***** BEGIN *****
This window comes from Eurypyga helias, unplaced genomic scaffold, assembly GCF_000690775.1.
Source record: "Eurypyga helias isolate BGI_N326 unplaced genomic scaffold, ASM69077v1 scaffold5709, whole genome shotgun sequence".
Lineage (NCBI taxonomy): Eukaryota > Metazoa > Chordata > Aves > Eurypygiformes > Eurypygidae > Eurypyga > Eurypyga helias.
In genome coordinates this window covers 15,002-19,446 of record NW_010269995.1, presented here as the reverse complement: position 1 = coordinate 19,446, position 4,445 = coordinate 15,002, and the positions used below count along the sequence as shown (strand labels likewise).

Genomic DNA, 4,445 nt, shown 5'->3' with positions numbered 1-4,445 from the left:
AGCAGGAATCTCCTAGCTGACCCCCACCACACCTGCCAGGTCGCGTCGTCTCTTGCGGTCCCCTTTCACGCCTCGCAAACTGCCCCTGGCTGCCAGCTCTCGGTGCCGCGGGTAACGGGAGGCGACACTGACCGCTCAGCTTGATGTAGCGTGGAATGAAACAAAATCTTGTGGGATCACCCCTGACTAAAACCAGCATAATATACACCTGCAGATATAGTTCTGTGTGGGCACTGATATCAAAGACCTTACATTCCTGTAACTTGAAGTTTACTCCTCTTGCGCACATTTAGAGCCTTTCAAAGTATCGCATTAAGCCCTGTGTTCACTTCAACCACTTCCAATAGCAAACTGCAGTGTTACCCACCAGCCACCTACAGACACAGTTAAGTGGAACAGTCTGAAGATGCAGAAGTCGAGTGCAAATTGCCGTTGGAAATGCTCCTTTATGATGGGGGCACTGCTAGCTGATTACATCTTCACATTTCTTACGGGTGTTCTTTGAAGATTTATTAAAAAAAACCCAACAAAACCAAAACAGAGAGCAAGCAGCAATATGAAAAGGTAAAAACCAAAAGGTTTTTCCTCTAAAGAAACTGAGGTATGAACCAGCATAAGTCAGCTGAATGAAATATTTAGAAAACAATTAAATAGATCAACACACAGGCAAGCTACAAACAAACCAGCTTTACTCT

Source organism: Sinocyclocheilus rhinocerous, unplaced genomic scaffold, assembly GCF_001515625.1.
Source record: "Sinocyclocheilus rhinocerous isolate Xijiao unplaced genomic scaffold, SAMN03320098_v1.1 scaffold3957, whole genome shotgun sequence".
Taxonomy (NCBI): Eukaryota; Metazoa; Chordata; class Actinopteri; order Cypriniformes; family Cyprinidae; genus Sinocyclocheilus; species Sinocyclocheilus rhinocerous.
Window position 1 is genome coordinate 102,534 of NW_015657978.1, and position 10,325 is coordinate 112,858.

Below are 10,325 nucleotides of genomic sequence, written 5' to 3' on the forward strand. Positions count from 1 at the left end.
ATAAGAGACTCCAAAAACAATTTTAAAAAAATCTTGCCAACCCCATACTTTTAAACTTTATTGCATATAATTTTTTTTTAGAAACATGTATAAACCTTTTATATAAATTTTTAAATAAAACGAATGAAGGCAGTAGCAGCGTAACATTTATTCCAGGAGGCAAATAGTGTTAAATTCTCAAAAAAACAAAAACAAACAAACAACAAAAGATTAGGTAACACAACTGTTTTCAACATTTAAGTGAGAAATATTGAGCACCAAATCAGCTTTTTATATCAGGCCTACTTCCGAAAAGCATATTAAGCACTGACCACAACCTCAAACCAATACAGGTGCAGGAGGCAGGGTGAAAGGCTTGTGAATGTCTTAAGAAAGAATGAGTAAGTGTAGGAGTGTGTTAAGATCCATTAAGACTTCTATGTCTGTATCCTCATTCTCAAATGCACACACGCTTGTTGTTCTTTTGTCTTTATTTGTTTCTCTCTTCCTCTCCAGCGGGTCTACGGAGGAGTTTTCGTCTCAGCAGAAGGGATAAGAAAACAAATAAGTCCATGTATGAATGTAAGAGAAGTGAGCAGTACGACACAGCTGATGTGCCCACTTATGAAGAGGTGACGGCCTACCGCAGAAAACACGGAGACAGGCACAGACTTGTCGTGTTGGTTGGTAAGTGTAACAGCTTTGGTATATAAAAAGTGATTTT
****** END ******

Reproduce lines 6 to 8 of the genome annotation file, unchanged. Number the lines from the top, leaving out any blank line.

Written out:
AGCAGGAATCTCCTAGCTGACCCCCACCACACCTGCCAGGTCGCGTCGTCTCTTGCGGTCCCCTTTCACGCCTCGCAAACTGCCCCTGGCTGCCAGCTCTCGGTGCCGCGGGTAACGGGAGGCGACACTGACCGCTCAGCTTGATGTAGCGTGGAATGAAACAAAATCTTGTGGGATCACCCCTGACTAAAACCAGCATAATATACACCTGCAGATATAGTTCTGTGTGGGCACTGATATCAAAGACCTTACATTCCTGTAACTTGAAGTTTACTCCTCTTGCGCACATTTAGAGCCTTTCAAAGTATCGCATTAAGCCCTGTGTTCACTTCAACCACTTCCAATAGCAAACTGCAGTGTTACCCACCAGCCACCTACAGACACAGTTAAGTGGAACAGTCTGAAGATGCAGAAGTCGAGTGCAAATTGCCGTTGGAAATGCTCCTTTATGATGGGGGCACTGCTAGCTGATTACATCTTCACATTTCTTACGGGTGTTCTTTGAAGATTTATTAAAAAAAACCCAACAAAACCAAAACAGAGAGCAAGCAGCAATATGAAAAGGTAAAAACCAAAAGGTTTTTCCTCTAAAGAAACTGAGGTATGAACCAGCATAAGTCAGCTGAATGAAATATTTAGAAAACAATTAAATAGATCAACACACAGGCAAGCTACAAACAAACCAGCTTTACTCT

Source organism: Sinocyclocheilus rhinocerous, unplaced genomic scaffold, assembly GCF_001515625.1.
Source record: "Sinocyclocheilus rhinocerous isolate Xijiao unplaced genomic scaffold, SAMN03320098_v1.1 scaffold3957, whole genome shotgun sequence".